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Question:

Show that $n^2 + 3n + 5$ is not divisible by $121$, where $n$ is an integer.

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Isn't the easiest way to show this just to pick, say, $n=0...?$ Or did you mean $n$ such that $n^2 + 3n + 5 > 121?$ –  barf Jun 18 '11 at 9:34
    
You got a great answer by Bill, when a number is divisible by $121$ what is it congruent to mod $11^2$? –  Kirthi Raman May 6 '12 at 20:12

3 Answers 3

up vote 9 down vote accepted

HINT $\rm\quad\ m\ =\ n^2 + 3\:n+5\ \equiv\ (n-4)^2\ \:(mod\ 11)\ \Rightarrow\ n\ =\ 4+11\:k \ \Rightarrow\ m = \ldots\ (mod\ 11^2)$

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Make a contradiction that $n^2 + 3n + 5$ is divisible by $121$
Let $k$ be any positive integer, we can say that
$n^2 + 3n + 5 = 121\cdot k$
$n^2 + 3n + (5 - (121\cdot k)) = 0$

Solve for $n$,

$$\begin{align} n=&\frac{-3 \pm \sqrt {(3)^2 - 4\cdot1\cdot(5-(121\cdot k))}}{2\cdot1}\\ n=&\frac{-3 \pm \sqrt {(484\cdot k)-11}}{2} \end{align}$$

Given that $n$ is an integer, so $\sqrt {(484\cdot k)-11}$ should be an integer
We can represent $\sqrt {(484\cdot k)-11}$ as $(\sqrt{11}\cdot \sqrt{(44\cdot k)-1})$, whose value can't be an integer as value of $\sqrt{11}$ is irrational.
So we can say that our assumption is wrong, $n^2 + 3n + 5$ is not divisible by $121$.

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Why does $\sqrt{11}$ being irrational imply that $\sqrt{11}\cdot \sqrt{(44\cdot k)-1}$ isn't an integer? –  Antonio Vargas May 6 '12 at 23:19
    
Suppose we choose value of $k$ in such a way that $\sqrt {(44*k)-1}$ is integer. Whenever we will multiply a integer or rational number with irrational, we will always get a result as irrational or non-integer number. –  rekenerd May 7 '12 at 7:16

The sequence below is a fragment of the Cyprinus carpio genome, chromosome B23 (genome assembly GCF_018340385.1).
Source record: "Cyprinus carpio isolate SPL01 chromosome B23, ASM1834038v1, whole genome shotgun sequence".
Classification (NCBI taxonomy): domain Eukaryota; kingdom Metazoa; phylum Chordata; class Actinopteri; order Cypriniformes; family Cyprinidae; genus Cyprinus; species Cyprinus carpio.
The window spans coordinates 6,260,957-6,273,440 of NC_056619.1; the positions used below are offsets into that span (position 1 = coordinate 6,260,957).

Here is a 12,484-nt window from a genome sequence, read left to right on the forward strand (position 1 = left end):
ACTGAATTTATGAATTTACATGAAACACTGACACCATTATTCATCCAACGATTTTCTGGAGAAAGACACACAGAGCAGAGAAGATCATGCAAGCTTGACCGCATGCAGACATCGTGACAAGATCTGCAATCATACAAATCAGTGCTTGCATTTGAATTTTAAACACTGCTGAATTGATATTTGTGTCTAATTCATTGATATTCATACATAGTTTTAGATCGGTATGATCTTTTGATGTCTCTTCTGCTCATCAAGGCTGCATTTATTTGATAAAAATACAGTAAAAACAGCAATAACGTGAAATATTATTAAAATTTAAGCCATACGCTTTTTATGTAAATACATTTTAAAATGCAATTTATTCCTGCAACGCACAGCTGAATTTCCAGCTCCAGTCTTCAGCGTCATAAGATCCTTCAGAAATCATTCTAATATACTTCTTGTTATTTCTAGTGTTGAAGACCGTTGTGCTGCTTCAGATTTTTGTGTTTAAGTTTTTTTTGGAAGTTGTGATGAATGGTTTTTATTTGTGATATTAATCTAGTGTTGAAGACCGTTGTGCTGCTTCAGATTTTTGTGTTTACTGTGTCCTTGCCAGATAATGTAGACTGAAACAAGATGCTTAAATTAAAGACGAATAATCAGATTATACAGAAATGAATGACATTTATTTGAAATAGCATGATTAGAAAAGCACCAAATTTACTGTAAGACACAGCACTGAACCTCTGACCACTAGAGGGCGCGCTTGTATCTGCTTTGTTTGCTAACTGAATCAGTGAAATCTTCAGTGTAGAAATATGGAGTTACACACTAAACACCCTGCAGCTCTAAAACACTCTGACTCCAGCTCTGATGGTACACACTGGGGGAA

So what about other values of $k$? How do you know that $\sqrt{11}\cdot \sqrt{(44\cdot k)-1}$ is not an integer for any $k$? –  Antonio Vargas May 7 '12 at 7:25
    
You take any value of $k$, may be it is possible that we will get integer value of $\sqrt{(44\cdot k)-1}$, but $\sqrt{11}\cdot \sqrt{(44\cdot k)-1}$ will never be integer as $\sqrt{11}$ is going multiply with $\sqrt{(44\cdot k)-1}$ –  rekenerd May 7 '12 at 7:35
    
@AntonioVargas : Suppose value of $\sqrt{(44\cdot k)-1}$ is any integer, let say $8$. Vaule of $\sqrt {11}$ is $3.31662479$. When we will do multiplication, we get $26.532998323$, which is irrational number. –  rekenerd May 7 '12 at 7:40

As $121=11^2,$ we need $11|(n^2+3n+5)$

Let us find $x,y$ such that $x-y=3,x+y=11\implies x=7,y=4$

$$n^2+3n+5=(n+7)(n-4)+33$$

As $33$ is divisible by $11,$ so must be $(n+7)(n-4)$ to make $11|(n^2+3n+5)$

Now $11|(n-4)\iff 11|(n+7)$ as $(n+7)-(n-4)=11$

So in that case, $11^2|(n+7)(n-4),$ but $11^2\not|33$

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